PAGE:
Summarising lectures and the need to tweet.

I tweeted my first lecture tonight. Stephen Abram was a guest of Geelong Regional Libraries, and delivered a rollercoaster ride through the topics of information retrieval, information delivery, and information services (i.e. Internet searching, books & mobile devices, and libraries). At the end of 90 minutes he apologised for going a couple of minutes over time, and the guy beside me said “He can go another couple of hours if he wants!” I think we all felt the same.

I’ve already tweeted a few of Stephen Abram’s points, and some more are on the IDEAS page, so I won’t talk about them now. I want to say how difficult it was to tweet ideas from a lecture. Difficult, but incredibly rewarding. I tried to send something about most of his main points, and almost every time I struggled with the 140 character limit  – I really had fewer than 140 because I wanted to add his name, and a hashtag. I think there are three reasons this is a very powerful learning activity:

1. I had to listen very attentively, and because I was trying to summarise the main points, I didn’t zone out like I often do in a 90-minute presentation.

2. Writing summaries is an old trick for people trying to learn in a lecture. Didn’t Plato recommend it? But writing very very short summaries adds a degree of difficulty that forces you to leave out everything except the main idea. And sometimes it is very difficult to put that main idea into words! Thinking around a concept helps you understand it better. Sifting the central idea from a lot of clever analogies and funny anecdotes helps you understand it better. Trimming an idea down to less than 140 characters helps you understand it better!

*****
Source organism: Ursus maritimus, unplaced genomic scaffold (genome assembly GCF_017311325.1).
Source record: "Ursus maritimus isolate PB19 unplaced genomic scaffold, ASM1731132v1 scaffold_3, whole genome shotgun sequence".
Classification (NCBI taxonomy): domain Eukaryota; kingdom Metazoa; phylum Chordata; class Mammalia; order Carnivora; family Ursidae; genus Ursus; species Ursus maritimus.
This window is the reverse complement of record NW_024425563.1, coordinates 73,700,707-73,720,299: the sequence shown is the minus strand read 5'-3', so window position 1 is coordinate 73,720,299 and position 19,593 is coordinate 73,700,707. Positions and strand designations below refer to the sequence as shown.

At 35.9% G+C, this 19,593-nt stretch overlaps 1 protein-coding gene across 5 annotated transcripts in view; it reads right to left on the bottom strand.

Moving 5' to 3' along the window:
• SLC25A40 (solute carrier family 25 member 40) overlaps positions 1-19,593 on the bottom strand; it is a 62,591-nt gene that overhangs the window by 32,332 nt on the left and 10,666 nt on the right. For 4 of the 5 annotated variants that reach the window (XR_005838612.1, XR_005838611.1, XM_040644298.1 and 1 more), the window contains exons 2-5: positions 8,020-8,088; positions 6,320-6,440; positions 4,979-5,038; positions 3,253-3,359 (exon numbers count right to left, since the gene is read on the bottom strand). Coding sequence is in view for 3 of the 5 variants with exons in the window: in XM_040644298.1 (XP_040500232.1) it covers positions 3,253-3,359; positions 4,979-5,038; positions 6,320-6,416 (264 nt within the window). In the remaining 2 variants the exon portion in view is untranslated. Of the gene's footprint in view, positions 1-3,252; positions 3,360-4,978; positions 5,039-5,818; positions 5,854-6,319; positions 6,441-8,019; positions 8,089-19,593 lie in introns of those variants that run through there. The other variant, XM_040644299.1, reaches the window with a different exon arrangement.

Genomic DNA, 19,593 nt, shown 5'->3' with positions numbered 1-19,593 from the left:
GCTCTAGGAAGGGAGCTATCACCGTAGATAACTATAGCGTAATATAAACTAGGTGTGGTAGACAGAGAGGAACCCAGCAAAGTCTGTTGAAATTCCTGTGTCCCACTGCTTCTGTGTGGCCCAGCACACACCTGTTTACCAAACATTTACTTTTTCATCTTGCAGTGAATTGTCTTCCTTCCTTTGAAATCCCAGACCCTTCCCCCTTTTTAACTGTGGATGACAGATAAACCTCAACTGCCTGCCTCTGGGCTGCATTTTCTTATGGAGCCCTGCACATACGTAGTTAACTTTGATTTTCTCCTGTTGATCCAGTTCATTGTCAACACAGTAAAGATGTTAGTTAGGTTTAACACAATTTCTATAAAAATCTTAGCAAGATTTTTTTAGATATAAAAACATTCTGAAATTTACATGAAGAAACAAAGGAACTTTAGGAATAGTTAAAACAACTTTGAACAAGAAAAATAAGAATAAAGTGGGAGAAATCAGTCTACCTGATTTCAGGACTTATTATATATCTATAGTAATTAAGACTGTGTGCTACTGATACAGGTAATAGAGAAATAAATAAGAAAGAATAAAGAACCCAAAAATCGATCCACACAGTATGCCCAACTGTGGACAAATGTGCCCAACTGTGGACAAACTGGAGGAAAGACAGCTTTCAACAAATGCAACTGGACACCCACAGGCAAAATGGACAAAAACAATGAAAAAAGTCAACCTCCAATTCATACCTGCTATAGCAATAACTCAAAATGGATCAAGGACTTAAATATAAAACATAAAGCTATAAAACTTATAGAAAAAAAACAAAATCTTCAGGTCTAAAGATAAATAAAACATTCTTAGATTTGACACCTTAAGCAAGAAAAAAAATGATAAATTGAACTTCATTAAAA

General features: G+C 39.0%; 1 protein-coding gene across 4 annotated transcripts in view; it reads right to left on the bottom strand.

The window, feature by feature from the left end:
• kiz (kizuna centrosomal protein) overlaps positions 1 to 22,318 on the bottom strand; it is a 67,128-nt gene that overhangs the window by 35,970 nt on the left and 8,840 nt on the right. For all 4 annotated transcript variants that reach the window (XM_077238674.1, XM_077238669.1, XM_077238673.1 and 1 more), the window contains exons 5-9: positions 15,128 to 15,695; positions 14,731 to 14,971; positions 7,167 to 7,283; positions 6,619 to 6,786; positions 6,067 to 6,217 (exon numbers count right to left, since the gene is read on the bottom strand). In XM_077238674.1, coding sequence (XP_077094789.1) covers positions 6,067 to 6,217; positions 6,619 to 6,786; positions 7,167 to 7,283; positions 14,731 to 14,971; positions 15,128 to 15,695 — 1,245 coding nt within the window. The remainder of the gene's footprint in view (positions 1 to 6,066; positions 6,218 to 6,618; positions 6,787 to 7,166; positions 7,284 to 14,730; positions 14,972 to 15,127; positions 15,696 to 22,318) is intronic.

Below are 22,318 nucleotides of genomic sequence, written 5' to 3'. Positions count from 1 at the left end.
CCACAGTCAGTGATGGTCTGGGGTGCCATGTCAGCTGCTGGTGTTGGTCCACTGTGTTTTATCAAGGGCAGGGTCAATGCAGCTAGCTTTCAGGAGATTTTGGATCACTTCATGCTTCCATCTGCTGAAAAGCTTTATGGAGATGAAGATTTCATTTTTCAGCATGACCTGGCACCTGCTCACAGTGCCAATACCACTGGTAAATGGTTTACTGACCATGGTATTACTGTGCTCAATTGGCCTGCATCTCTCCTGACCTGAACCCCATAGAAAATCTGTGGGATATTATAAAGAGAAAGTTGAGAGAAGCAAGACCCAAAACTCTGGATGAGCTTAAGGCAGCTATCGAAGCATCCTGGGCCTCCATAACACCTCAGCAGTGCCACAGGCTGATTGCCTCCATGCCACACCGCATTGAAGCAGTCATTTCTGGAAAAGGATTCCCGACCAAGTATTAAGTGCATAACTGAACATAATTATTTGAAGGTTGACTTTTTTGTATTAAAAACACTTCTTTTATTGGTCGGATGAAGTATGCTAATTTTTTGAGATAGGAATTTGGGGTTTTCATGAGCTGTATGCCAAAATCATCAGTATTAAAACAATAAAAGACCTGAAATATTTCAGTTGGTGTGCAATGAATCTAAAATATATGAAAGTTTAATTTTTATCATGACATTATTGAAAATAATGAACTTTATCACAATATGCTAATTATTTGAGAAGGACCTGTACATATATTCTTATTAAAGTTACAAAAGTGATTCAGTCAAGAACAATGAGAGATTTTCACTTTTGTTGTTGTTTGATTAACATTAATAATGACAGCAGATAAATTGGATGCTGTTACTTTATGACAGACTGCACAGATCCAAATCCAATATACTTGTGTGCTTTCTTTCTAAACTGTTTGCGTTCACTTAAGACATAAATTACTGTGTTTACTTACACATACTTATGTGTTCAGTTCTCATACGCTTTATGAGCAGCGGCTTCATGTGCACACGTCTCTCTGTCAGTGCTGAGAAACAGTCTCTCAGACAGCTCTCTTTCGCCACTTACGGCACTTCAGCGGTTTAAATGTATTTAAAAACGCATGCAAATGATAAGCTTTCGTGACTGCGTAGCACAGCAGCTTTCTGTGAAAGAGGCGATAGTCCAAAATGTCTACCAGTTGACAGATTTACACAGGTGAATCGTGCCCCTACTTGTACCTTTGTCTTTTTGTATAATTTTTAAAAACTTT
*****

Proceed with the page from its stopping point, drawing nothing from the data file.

3. I can go back and look at my tweets and rebuild what Stephen Abram was saying. You could call it revision. You could suggest that I expand these tweets into a full-text summary of the lecture. You could do it yourself from my tweets.

You could. Unfortunately, my brain has just logged off for the night – but I will go back to those points again tomorrow, and that will help me remember more. Who knows, I might even blog about them – there are simply so many Big Ideas there. Lots to think about. But my brain really is  shutting down. Even if I ju .        .         .         .         .         .         .

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3 thoughts on “Summarising lectures and the need to tweet.

  1. Hi Russell. I’ve just embarked upon my twittering journey and am not seeing the benefits just yet so it was good to read here how you actually used twitter in a “real-life” situation. Thanks!

  2. Hi Infobrarian,
    Thanks for the summary on how you tweeted a lecture. I think I will be doing that in the next couple of months, so have taken a few tips from you.
    Rachel.

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